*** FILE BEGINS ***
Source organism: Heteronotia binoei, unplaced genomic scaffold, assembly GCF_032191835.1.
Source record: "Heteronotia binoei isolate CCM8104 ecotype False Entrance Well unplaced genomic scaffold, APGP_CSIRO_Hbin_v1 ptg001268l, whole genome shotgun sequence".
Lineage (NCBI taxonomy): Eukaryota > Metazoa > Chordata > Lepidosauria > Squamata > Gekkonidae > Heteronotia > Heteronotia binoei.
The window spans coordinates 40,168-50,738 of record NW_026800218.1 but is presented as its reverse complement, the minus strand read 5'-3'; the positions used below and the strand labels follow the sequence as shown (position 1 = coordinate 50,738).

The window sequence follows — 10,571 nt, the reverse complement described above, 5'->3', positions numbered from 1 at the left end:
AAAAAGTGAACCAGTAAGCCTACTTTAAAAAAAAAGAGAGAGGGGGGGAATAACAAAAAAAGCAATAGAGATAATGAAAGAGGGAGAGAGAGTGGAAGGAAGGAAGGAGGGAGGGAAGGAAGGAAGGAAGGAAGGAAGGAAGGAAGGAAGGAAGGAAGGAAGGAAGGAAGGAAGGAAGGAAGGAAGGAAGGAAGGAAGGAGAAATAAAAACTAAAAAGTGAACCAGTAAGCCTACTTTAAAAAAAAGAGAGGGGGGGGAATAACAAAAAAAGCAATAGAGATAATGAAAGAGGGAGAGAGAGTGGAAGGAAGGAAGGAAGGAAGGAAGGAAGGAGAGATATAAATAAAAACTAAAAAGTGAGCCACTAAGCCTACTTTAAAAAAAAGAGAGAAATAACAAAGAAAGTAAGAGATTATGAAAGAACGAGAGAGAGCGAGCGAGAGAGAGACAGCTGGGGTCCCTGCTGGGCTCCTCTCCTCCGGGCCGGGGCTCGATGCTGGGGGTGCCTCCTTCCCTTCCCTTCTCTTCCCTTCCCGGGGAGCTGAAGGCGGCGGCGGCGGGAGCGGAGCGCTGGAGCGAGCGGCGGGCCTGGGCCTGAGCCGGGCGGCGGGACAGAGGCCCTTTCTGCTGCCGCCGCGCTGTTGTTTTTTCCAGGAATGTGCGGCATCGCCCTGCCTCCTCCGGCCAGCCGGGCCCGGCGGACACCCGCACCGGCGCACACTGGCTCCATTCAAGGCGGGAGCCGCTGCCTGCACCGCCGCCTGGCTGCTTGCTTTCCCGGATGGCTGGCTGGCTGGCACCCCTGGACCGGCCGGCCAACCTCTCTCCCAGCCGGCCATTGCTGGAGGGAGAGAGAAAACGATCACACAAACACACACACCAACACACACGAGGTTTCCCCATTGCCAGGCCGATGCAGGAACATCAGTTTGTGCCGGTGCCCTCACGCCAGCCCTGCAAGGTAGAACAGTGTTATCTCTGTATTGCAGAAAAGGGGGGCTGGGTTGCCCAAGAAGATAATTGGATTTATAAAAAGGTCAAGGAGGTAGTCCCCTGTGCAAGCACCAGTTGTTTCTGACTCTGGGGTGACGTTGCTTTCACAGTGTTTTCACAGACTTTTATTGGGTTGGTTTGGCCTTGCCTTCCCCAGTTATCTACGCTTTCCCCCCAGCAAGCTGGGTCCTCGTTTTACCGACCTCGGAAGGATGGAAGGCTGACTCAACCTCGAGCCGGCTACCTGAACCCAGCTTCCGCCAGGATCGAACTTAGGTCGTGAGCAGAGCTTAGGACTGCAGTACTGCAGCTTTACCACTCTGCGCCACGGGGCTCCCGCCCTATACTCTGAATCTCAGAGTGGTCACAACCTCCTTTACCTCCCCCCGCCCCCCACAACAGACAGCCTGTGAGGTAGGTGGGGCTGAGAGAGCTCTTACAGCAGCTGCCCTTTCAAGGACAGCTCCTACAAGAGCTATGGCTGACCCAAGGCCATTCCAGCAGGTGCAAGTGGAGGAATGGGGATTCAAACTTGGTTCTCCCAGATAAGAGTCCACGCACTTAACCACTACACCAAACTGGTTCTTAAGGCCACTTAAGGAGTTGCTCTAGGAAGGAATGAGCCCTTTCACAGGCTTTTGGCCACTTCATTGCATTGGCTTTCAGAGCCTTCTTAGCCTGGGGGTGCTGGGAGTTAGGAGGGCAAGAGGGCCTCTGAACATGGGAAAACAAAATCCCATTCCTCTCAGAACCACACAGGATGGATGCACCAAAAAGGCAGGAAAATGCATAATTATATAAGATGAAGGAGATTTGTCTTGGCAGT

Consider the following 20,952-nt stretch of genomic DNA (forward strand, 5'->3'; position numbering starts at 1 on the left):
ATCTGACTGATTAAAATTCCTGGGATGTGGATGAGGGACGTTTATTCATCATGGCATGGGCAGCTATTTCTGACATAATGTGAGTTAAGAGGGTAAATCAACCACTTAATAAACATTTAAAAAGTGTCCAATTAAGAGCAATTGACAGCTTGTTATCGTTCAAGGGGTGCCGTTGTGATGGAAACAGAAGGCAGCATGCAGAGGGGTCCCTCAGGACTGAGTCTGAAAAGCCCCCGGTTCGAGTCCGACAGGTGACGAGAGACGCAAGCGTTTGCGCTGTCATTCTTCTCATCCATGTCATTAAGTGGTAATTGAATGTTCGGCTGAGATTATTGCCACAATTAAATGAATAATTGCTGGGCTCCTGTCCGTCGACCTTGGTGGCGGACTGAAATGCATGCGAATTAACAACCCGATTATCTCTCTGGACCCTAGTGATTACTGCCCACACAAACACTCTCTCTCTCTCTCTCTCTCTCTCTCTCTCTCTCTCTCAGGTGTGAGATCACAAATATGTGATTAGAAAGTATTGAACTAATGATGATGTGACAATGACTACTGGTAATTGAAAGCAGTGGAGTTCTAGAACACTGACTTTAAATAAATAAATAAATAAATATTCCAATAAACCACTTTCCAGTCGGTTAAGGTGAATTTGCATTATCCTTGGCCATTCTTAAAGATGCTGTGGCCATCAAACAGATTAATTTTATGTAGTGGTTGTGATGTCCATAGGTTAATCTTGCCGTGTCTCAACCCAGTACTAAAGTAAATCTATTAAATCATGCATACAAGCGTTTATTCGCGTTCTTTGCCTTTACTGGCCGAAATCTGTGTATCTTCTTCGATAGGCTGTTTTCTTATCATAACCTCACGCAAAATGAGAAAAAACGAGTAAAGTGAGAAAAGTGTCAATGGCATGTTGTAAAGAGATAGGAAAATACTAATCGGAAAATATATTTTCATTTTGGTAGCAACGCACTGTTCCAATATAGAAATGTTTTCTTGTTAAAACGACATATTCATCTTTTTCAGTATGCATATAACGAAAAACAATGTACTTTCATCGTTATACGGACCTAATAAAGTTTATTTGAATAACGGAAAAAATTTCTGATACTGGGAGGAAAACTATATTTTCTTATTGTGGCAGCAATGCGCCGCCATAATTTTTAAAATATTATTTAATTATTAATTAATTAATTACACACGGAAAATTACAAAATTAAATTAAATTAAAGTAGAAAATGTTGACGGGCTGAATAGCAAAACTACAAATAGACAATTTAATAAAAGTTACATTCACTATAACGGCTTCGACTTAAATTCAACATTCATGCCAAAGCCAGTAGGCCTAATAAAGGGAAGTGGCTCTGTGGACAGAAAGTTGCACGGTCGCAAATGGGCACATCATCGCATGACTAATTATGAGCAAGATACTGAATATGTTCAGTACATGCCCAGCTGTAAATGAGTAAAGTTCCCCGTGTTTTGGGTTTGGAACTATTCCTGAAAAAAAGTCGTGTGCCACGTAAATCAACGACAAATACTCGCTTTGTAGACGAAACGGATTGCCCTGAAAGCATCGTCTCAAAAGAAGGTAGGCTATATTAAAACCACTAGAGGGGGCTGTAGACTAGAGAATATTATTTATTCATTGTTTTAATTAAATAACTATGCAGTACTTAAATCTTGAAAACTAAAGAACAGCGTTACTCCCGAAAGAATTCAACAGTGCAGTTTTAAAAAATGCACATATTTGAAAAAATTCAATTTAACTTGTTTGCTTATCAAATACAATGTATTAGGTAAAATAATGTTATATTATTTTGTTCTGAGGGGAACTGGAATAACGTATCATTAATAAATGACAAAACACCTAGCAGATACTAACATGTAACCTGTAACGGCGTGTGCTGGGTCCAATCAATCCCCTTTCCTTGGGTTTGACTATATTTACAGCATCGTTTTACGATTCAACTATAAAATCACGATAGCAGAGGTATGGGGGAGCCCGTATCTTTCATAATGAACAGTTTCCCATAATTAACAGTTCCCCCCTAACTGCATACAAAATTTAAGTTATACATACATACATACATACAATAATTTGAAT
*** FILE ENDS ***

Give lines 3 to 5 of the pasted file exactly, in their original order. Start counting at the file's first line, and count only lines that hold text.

Lineage (NCBI taxonomy): Eukaryota > Metazoa > Chordata > Lepidosauria > Squamata > Gekkonidae > Heteronotia > Heteronotia binoei.
The window spans coordinates 40,168-50,738 of record NW_026800218.1 but is presented as its reverse complement, the minus strand read 5'-3'; the positions used below and the strand labels follow the sequence as shown (position 1 = coordinate 50,738).

The window sequence follows — 10,571 nt, the reverse complement described above, 5'->3', positions numbered from 1 at the left end: